One of the major distinctions within the field is whether the primary focus is to report environment related costs within internal management accounts, or external financial accounts or other public reports.


Benefits of CEA The benefit of undertaking a corporate environmental accounting initiative is that the identification and greater awareness of environment related costs often provides the opportunity to find ways to reduce or avoid these costs, whilst also improving environmental performance.


CEA a valuable tool With the pressure on business to improve environmental performance, corporate environmental accounting can provide a valuable tool that enables business to respond to environmental challenges whilst retaining a focus on bottom-line imperatives.


CEA and emerging feild CEA initiatives are being undertaken by: United Nations Division for Sustainable Development. National governments. Professional accounting bodies. Leading companies. Most of these initiatives have to date looked at the area of Environmental Management Accounting.


Environmental Management Accounting (EMA) There are various definitions of Environmental Management Accounting (EMA), but essentially it involves refining a management accounting system so that it more tightly and rigorously accounts for environment related costs.


Purpose of EMA The intention is to identify environmental costs in order to enable more informed decisions about how these costs can be better managed and integrated into operational and strategic decision-making.


Drivers of EMA The drivers behind why an organisation might consider undertaking an EMA initiative include a mix of external and internal environmental and financial pressures.


Drivers of EMA These could include increasing community, government and market expectations as to how a business manages its environmental impacts, as well as an organisation seeking out new opportunities to reduce costs.


The benefits of EMA include: Identifying cost saving opportunities; better decisions with regard to product mix and pricing; avoiding future costs through better investment decisions; and, financial justification for environmental initiatives.


Transparent accounting EMA involves the more transparent accounting of environment related costs within an organization’s management accounting system. Management accounting systems have the purpose of providing cost information for internal management use in decisions such as cost management, product pricing and investment appraisal.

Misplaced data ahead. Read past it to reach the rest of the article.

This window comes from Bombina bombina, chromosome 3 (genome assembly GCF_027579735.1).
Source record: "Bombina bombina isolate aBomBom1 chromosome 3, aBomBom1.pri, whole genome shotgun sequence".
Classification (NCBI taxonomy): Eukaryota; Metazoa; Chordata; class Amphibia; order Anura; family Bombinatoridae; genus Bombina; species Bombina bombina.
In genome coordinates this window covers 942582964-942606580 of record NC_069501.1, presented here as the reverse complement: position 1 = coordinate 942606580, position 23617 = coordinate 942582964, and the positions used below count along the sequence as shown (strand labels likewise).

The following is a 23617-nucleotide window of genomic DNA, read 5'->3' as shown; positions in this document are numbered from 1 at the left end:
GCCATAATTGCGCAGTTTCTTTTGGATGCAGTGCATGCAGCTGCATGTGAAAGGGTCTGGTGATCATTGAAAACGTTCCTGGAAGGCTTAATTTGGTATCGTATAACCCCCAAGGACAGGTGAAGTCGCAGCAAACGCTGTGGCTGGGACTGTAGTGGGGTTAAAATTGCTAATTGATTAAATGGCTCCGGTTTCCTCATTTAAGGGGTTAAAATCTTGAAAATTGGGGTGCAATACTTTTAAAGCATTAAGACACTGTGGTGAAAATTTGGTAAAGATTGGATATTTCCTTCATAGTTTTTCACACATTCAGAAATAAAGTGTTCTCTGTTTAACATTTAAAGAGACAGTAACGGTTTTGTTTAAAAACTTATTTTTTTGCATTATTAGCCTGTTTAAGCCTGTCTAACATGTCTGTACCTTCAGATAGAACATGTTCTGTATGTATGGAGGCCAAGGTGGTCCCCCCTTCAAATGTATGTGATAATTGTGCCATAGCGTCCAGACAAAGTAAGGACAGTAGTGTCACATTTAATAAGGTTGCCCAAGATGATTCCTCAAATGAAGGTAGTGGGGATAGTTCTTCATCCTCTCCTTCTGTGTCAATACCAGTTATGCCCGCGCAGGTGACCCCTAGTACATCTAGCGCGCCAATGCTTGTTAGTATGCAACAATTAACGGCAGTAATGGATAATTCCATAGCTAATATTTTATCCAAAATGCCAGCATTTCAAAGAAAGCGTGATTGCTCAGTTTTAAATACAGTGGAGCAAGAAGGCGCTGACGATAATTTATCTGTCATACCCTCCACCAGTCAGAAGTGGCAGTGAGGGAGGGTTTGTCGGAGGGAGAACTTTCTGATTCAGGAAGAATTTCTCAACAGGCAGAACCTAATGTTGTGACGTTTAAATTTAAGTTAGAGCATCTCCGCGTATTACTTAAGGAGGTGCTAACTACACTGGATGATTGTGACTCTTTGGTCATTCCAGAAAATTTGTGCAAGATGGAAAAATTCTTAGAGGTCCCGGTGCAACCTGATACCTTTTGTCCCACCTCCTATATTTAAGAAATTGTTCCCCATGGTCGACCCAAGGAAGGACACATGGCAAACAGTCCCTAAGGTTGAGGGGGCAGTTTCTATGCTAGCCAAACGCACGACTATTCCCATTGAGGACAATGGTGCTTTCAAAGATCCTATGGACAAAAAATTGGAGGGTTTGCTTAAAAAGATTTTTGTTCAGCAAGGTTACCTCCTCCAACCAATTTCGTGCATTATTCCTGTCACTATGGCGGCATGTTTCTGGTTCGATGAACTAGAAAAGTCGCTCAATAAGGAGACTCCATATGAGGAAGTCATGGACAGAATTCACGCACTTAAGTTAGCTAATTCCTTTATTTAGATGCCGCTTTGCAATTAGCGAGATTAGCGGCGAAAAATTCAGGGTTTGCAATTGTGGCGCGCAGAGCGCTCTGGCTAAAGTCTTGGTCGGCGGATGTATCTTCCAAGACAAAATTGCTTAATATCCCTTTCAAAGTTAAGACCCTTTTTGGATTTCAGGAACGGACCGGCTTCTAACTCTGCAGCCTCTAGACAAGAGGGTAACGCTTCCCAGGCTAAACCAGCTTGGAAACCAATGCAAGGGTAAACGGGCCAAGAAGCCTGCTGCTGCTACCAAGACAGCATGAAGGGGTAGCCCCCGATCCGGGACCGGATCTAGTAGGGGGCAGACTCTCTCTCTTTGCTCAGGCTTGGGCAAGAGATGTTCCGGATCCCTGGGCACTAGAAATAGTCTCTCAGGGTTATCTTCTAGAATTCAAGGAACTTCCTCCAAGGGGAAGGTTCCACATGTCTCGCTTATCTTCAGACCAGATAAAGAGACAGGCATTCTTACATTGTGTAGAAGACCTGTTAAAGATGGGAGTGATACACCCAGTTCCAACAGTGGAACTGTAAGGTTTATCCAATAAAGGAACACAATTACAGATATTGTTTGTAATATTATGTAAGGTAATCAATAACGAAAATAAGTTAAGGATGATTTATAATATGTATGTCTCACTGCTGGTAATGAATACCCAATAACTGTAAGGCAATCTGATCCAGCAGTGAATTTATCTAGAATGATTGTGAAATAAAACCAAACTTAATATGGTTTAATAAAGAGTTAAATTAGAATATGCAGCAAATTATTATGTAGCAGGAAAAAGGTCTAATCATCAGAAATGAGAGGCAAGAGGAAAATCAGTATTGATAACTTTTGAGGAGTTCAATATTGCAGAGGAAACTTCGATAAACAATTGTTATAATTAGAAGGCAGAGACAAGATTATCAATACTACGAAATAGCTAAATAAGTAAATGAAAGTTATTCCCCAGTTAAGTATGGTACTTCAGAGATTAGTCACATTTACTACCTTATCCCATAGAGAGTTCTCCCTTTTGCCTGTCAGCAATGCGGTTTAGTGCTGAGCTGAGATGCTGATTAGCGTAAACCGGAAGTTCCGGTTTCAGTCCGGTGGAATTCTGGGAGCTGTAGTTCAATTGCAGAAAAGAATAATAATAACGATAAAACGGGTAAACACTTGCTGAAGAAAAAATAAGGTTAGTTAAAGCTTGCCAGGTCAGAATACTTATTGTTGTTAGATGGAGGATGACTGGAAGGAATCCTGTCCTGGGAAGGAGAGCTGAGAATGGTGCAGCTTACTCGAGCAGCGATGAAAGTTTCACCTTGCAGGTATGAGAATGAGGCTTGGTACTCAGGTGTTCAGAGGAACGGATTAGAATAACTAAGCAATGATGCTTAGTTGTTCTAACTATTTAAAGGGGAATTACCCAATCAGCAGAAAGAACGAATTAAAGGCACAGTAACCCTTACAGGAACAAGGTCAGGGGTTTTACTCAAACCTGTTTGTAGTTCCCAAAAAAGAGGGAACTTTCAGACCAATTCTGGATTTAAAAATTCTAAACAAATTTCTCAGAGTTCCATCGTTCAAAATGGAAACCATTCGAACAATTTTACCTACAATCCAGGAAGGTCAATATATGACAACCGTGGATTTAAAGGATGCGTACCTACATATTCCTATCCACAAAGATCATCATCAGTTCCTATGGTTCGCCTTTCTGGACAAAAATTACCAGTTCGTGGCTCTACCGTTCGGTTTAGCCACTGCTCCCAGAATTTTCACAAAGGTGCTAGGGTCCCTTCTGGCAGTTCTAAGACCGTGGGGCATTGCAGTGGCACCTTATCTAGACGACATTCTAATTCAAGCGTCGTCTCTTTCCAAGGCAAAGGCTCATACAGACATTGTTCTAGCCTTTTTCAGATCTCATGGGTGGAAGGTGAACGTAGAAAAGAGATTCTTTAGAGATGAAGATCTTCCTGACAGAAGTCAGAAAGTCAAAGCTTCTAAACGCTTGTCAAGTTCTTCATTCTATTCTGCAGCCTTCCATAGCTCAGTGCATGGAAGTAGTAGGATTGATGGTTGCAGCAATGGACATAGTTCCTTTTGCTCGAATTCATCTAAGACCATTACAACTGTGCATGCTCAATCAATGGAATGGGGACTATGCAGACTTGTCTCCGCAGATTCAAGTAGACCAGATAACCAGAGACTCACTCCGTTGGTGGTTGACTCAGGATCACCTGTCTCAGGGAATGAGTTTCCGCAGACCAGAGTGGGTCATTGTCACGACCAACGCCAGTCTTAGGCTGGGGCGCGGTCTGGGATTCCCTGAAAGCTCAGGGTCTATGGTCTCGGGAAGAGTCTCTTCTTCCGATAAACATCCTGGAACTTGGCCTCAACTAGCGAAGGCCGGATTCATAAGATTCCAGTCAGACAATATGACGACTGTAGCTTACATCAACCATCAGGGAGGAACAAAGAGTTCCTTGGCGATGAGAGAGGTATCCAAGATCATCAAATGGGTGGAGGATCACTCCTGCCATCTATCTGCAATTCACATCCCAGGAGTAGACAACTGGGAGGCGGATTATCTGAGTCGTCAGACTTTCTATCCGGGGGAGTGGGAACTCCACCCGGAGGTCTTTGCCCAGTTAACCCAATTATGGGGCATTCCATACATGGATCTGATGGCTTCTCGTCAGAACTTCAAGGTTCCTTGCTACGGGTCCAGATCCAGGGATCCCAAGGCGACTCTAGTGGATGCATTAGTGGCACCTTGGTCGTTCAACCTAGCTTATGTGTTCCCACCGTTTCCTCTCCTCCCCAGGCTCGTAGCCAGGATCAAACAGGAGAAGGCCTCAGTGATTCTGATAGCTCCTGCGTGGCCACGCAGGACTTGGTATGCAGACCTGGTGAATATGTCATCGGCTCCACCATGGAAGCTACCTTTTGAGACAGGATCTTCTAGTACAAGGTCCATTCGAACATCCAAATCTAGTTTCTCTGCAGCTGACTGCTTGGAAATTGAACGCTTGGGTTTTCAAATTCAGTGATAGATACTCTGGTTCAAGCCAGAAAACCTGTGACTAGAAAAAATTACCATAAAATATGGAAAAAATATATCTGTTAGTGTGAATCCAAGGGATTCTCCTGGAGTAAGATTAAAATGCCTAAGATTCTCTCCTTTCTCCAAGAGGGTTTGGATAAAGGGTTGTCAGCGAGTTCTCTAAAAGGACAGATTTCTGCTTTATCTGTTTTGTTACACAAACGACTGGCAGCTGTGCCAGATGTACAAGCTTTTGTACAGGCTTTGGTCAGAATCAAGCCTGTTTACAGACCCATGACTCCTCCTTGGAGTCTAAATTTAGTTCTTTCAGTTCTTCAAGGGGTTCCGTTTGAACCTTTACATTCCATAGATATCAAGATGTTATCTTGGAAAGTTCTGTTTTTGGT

EMA mainly focuses on identifying the private environmental costs that would normally be captured within an organisations accounting system. Often these environmental costs are lost in general overhead accounts and therefore not focused on by management.


EMA is an emerging and dynamic field The environmental costs looked at through EMA would include costs such as those relating to waste management, energy consumption and water usage.


The United Nations Division for Sustainable Development publication “Environmental Management Accounting Procedures and Principles (2001)” provides a checklist of possible costs to consider when undertaking an EMA initiative.


Underestimates Interest in EMA is being generated by the growing appreciation of the lack of awareness and understanding that people within an organisation generally have with respect to the magnitude of the environmental costs being generated by their organisation. This in turn can mean that many opportunities for cost savings and environmental improvement are being lost.


Main objectives One of the main objectives with EMA is to get over the situation whereby conventional management accounting systems have attributed many environmental costs to general overhead accounts. This results in the situation where environmental costs remain hidden from the attention of management.


HIDDEN COSTS Whilst many environmental costs can be considered hidden, they are also often found to be under-estimated. For example, waste costs are often simply identified as the costs associated with the actual disposal, rather than also including the cost of lost raw materials, licence fees etc.


Reporting true value Central to many approaches to EMA are the concepts of material tracking, activity based costing (ABC) and full-cost accounting. These concepts all aim to more accurately identify where environmental costs are being incurred as well as report their true value within the accounts.


As a result, undertaking an EMA initiative often not only leads to a better understanding of environmental costs, but also a much better understanding of the physical process and environmental impacts generated by an organisation.


References [Environmental Protection Agency (1995). "An introduction to environmental accounting as a business management tool: Key concepts and terms". United States Environmental Protection Agency.  Jasch, C. (2006). "How to perform an environmental management cost assessment in one day". Journal of Cleaner Production 14 (14): 1194-1213.] 


Life Cycle Assessment A life cycle assessment ('LCA', also known as life cycle analysis, life cycle costing, eco-balance, cradle-to-grave-analysis, well-to-wheel analysis, and dust-to-dust energy cost) is the assessment of the environmental impact of a given product or service throughout its lifespan.


Embodied Energy The goal of LCA is to compare the environmental performance of products and services, to be able to choose the least burdensome one. The term 'life cycle' refers to the notion that a fair, holistic assessment requires the assessment of raw material production, manufacture, distribution, use and disposal including all intervening transportation steps.